Lando's companion in all the adventures is the droid Vuffi Raa, also won in a card game, who is a full-fledged character and far more intriguing than any of the droids in the Star Wars movies. Unlike the stilted and mechanical robots of the films, Vuffi Raa is a highly dextrous starfish-like creature, whose five fractal-branching tentacles can detach and work independently, and who has human-level intelligence, a mysterious past (uncovered as the story progresses), and ethical conflicts between his built-in pacifism and moral obligation to his friends when they are threatened. (The cover art is hideous; Vuffi Raa, an elegant and lithe creature in the story, is shown as something like a squared-off R2-D2 with steel dreadlocks.) Now that computer graphics permits bringing to film any character the mind can imagine, Vuffi Raa would make a marvelous addition to a movie: for once, a robot fully as capable as a human without being even remotely humanoid.

The first novel is more or less straightforward storytelling, while the second and third put somewhat more of a libertarian edge on things. StarCave of ThonBoka does an excellent job of demonstrating how a large organisation built on fear and coercion, regardless how formidably armed, is vulnerable to those who think and act for themselves. This is a theme which fits perfectly with the Star Wars movies which occur in this era, but cannot be more than hinted at within the constraints of a screenplay.

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Smith, Edward E. Gray Lensman. Baltimore: Old Earth Books, [1939-1940, 1951] 1998. ISBN 1-882968-12-3.
This is the fourth volume of the Lensman series, following Triplanetary (June 2004), First Lensman (February 2005), and Galactic Patrol (March 2005). Gray Lensman ran in serial form in Astounding Science Fiction from October 1939 through January 1940. This book is a facsimile of the illustrated 1951 Fantasy Press edition, which was revised somewhat from the original magazine serial.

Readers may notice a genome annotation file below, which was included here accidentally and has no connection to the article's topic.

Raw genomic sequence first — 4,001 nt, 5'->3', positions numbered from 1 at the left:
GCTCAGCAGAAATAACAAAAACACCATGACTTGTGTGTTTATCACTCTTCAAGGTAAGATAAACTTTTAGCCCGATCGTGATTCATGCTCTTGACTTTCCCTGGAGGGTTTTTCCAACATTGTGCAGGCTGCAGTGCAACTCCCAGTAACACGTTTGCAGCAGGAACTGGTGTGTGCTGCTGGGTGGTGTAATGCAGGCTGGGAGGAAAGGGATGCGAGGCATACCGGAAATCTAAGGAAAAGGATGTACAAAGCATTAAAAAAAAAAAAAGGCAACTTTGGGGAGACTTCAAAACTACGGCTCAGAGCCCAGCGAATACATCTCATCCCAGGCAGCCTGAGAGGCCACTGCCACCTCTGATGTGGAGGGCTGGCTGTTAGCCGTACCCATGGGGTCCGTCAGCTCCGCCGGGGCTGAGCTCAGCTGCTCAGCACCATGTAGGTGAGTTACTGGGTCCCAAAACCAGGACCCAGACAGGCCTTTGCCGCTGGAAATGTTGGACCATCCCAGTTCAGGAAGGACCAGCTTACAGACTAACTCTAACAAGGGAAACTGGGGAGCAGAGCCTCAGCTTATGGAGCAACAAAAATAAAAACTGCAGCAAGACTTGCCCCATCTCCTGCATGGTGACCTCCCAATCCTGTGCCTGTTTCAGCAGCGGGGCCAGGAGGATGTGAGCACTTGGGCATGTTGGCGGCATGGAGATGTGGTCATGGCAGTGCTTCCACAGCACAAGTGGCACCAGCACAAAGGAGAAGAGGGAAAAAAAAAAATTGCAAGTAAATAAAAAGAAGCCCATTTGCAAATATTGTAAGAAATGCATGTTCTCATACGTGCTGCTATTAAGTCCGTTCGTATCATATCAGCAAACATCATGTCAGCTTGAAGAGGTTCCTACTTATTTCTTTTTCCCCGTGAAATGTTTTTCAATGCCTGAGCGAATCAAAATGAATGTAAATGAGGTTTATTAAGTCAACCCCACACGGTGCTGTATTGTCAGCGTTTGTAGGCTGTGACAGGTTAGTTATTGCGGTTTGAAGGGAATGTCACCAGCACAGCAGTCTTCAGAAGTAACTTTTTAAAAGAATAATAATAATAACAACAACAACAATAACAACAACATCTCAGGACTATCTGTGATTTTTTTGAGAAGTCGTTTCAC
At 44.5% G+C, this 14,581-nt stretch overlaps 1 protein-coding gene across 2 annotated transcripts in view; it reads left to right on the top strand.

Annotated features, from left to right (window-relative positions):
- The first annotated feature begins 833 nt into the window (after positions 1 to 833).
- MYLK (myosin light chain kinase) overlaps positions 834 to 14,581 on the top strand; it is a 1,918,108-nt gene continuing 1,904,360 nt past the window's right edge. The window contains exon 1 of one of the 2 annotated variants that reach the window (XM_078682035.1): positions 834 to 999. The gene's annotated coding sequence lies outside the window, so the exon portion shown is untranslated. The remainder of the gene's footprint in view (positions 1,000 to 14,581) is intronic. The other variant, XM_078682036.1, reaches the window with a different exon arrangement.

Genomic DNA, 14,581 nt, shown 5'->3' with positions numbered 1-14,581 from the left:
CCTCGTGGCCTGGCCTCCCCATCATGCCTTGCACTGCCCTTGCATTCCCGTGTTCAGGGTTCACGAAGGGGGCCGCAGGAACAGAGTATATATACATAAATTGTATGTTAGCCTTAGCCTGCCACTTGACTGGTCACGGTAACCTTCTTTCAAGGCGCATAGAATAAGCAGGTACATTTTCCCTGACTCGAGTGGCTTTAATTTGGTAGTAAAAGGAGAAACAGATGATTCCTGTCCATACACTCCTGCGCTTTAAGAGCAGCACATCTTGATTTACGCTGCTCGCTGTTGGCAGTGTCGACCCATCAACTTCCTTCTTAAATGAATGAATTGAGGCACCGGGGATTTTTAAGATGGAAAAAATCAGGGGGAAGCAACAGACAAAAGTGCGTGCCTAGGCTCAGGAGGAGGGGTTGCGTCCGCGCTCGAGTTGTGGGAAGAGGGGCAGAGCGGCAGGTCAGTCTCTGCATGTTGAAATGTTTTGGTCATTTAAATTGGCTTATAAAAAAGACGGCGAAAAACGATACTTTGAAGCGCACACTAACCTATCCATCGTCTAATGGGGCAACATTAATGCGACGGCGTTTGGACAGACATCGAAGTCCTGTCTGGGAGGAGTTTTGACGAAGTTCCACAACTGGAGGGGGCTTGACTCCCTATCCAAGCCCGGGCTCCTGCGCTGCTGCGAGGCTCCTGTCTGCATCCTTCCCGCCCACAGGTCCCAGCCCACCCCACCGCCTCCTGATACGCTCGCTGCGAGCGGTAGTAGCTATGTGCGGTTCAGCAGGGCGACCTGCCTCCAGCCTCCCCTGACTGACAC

Gray Lensman is one of the most glittering nuggets of the Golden Age of science fiction. In this story, Doc Smith completely redefined the standard for thinking big and created an arena for the conflict between civilisation and chaos that's larger than a galaxy. This single novel has more leaps of the imagination than some other authors content themselves with in their entire careers. Here we encounter the “primary projector”: a weapon which can only be used when no enemy can possibly survive or others observe because the mere knowledge that it exists may compromise its secret (this, in a story written more that a decade before the first hydrogen bomb); the “negasphere”: an object which, while described as based on antimatter, is remarkably similar to a black hole (first described by J.R. Oppenheimer and H. Snyder in 1939, the same year the serial began to run in Astounding); the hyper-spatial tube (like a traversable wormhole); the Grand Fleet (composed of one million combat units); the Z9M9Z Directrix command ship, with its “tank” display 700 feet wide by 80 feet thick able to show the tactical situation in an entire galaxy at once; directed planetary impact weapons; a multi-galactic crime syndicate; insects and worms as allies of the good guys; organ regeneration; and more. Once you've experienced the Doc Smith universe, the Star Wars Empire may feel small and antiquated.